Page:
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State v. Toliver

June 21, 2004

STATE OF NEW JERSEY, (A-93-03) PLAINTIFF-RESPONDENT,
v.
MARCUS TOLIVER, DEFENDANT-APPELLANT.
STATE OF NEW JERSEY, (A-94-03) PLAINTIFF-RESPONDENT,
v.
RYSHAONE THOMAS, DEFENDANT-APPELLANT.



On certification to the Superior Court, Law Division, Camden County.

Chief Justice Poritz and Justices Long, Verniero, LaVECCHIA, Zazzali, Albin, and Wallace join in this opinion.

SYLLABUS BY THE COURT

(This syllabus is not part of the opinion of the Court. It has been prepared by the Office of the Clerk for the convenience of the reader. It has been neither reviewed nor approved by the Supreme Court. Please note that, in the interests of brevity, portions of any opinion may not have been summarized).

In State v. Steven Fortin, the Supreme Court held that in death penalty, the New Jersey Constitution requires that"aggravating factors," as a functional equivalent of the elements of the crime of capital murder, must be submitted to a grand jury and included in the indictment. The within matters present procedural questions that have arisen in the implementation of Fortin.

A Camden County grand jury has indicted Ryshaone Thomas and Marcus Toliver for the purposeful or knowing murder of Christine Eberle. The State served defendants with a Notice of Aggravating Factors, which included allegations that they committed the murder to escape detection and while engaged in committing another felony.

After the decision in Fortin was filed, Thomas and Toliver moved before the trial court for dismissal of the aggravating factors and for death qualification of the grand jurors. Further, defendants argued that their attorneys should be involved in the process, allowing the presentation of mitigating evidence to the grand jury and requiring the trial court to question each grand juror on the issue of whether the extensive media coverage of this case affected his or her ability to be fair and impartial.

Before the trial court could act on the applications, the Supreme Court certified the case directly and accelerated the scheduling of argument.

HELD Given the specific and limited role of a grand jury, the"death qualification" of grand jurors is unwarranted. Mitigating evidence should not be put to a grand jury. The State's obligation to present exculpatory evidence under State v. Hogan includes evidence known to the State that directly negates an aggravating factor.

1. Prosecutors are not obligated to inform grand jurors that they are sitting on a capital case. The purposes of the grand jury are to"determine whether the State has established a prima facie case that a crime has been committed and that the accused has committed it." Unlike capital sentencing-phase jurors, grand jurors do not assess the moral culpability of a defendant by weighing aggravating and mitigating factors. They do not evaluate the relative strengths and weaknesses of the parties' evidence, as guilt-phase jurors do. Most important, they are not concerned with the sentencing consequences of their determination, but only with whether there is probable cause to indict the defendant charged by the prosecutor. (pp. 3-4)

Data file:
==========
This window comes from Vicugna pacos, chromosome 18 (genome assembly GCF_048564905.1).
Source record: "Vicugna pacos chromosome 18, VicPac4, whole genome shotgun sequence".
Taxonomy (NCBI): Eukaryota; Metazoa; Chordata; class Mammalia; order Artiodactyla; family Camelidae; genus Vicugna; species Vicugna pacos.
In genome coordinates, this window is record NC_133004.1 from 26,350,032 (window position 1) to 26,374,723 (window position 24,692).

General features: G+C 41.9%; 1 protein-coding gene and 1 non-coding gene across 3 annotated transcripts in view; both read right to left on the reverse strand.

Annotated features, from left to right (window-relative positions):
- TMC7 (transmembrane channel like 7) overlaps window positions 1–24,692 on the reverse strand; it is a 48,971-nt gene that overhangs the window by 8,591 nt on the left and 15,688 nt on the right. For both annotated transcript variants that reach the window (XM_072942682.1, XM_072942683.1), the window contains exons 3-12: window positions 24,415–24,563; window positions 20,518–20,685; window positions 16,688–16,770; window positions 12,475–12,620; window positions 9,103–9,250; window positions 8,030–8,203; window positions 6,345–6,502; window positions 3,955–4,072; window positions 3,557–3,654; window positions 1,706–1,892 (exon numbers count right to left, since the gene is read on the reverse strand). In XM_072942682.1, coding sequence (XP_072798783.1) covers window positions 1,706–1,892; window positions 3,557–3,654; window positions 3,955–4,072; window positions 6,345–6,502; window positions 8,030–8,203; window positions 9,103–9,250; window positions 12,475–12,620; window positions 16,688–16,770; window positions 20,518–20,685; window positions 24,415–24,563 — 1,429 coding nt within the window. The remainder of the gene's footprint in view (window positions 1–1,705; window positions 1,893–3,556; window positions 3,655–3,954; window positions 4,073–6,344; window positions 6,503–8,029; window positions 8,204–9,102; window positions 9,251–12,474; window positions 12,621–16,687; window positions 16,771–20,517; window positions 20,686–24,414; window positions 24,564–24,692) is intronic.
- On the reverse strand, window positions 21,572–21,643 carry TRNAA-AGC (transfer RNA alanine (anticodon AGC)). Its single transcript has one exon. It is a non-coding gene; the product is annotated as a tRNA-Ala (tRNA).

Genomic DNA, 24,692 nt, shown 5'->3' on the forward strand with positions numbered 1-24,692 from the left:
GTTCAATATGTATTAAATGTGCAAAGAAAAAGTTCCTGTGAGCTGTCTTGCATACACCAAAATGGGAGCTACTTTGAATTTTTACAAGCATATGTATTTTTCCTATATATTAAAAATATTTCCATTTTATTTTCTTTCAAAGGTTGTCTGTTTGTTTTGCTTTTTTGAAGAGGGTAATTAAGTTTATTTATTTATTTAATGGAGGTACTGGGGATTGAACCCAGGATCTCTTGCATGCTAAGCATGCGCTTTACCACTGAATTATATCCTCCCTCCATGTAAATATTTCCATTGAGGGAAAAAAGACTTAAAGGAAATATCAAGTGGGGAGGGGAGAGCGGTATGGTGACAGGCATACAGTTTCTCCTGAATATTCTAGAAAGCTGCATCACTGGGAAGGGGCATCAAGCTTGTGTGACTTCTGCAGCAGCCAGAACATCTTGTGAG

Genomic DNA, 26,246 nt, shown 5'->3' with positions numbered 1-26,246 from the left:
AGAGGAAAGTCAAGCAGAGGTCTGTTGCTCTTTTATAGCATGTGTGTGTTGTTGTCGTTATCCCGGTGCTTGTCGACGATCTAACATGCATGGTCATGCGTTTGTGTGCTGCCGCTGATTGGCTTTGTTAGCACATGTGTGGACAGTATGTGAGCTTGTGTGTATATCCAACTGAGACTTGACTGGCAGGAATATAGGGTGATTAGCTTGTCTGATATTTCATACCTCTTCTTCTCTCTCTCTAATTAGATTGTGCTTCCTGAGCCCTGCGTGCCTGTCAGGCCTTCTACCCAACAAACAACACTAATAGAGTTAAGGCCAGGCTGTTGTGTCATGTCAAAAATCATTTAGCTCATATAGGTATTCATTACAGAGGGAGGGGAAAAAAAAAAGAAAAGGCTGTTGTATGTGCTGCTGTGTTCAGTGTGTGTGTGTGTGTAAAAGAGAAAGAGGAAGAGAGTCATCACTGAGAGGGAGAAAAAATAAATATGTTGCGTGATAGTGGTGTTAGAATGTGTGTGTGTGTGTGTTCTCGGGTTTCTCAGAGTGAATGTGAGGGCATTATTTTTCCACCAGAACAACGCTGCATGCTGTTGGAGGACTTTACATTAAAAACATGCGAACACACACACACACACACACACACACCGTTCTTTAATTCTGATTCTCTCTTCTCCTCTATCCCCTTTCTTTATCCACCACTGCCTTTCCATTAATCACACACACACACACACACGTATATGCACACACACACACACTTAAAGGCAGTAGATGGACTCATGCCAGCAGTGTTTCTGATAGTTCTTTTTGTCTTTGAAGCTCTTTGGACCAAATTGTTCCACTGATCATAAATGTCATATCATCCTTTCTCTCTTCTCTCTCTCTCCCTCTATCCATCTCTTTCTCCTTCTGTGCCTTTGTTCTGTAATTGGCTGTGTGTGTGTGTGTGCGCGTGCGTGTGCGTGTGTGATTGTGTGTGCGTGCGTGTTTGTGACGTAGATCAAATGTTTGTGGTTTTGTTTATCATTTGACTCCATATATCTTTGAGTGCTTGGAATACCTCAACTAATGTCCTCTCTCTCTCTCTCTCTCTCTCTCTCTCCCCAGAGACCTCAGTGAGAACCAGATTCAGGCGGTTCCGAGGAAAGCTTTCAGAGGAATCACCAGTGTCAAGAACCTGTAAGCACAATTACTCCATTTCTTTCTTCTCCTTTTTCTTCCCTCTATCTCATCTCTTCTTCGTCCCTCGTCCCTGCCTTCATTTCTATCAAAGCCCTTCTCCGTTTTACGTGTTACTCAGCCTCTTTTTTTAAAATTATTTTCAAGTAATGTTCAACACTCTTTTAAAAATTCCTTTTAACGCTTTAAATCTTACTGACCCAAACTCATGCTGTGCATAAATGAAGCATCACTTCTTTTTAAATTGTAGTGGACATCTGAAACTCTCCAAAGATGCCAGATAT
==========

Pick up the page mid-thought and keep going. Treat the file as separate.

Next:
2. Although defendants have withdrawn their motion in respect of mitigating evidence being presented to a grand jury, the Court has elected to express its opinion to clarify the requirements of Fortin. Mitigating evidence should not be put to the grand jury. Of course, a prosecutor has a duty under State v. Hogan to present evidence that is so clearly exculpatory that it would induce a rational grand juror to conclude that the State had not made out a prima facie case against the accused. In that context, the Court agrees with the Attorney General's observation that the State's obligation under Hogan would include the presentation to the grand jury of evidence known to the State that directly negates an aggravating factor. (pp. 4-5)

3. Supreme Court Rule 3:7-3(b) has historically required the State to present to the grand jury the"triggers" that a trial jury must find to advance a efendant to the capital sentencing phase of the proceedings. For purposes of the state constitutional right to a grand jury presentation, Fortin states that those triggers, such as murder by one's"own conduct," are now elements of capital murder. In practice, then, the only change wrought by Fortin is that the prosecutor must present to the grand jury the aggravating factors on which the State intends to rely in seeking the death penalty. (p. 5)

4. The Attorney General has suggested procedures for use in presenting potential capital cases to grand juries. The Court is referring those suggestions to its Trial Court Judges Committee on Capital Causes for a report and recommendations. (p. 5)

The matters are REMANDED to the trial court for further proceedings consistent with the Court's opinion.

CHIEF JUSTICE PORITZ and ASSOCIATE JUSTICES LONG, VERNIERO, LaVECCHIA, ZAZZALI, ALBIN, and WALLACE ...


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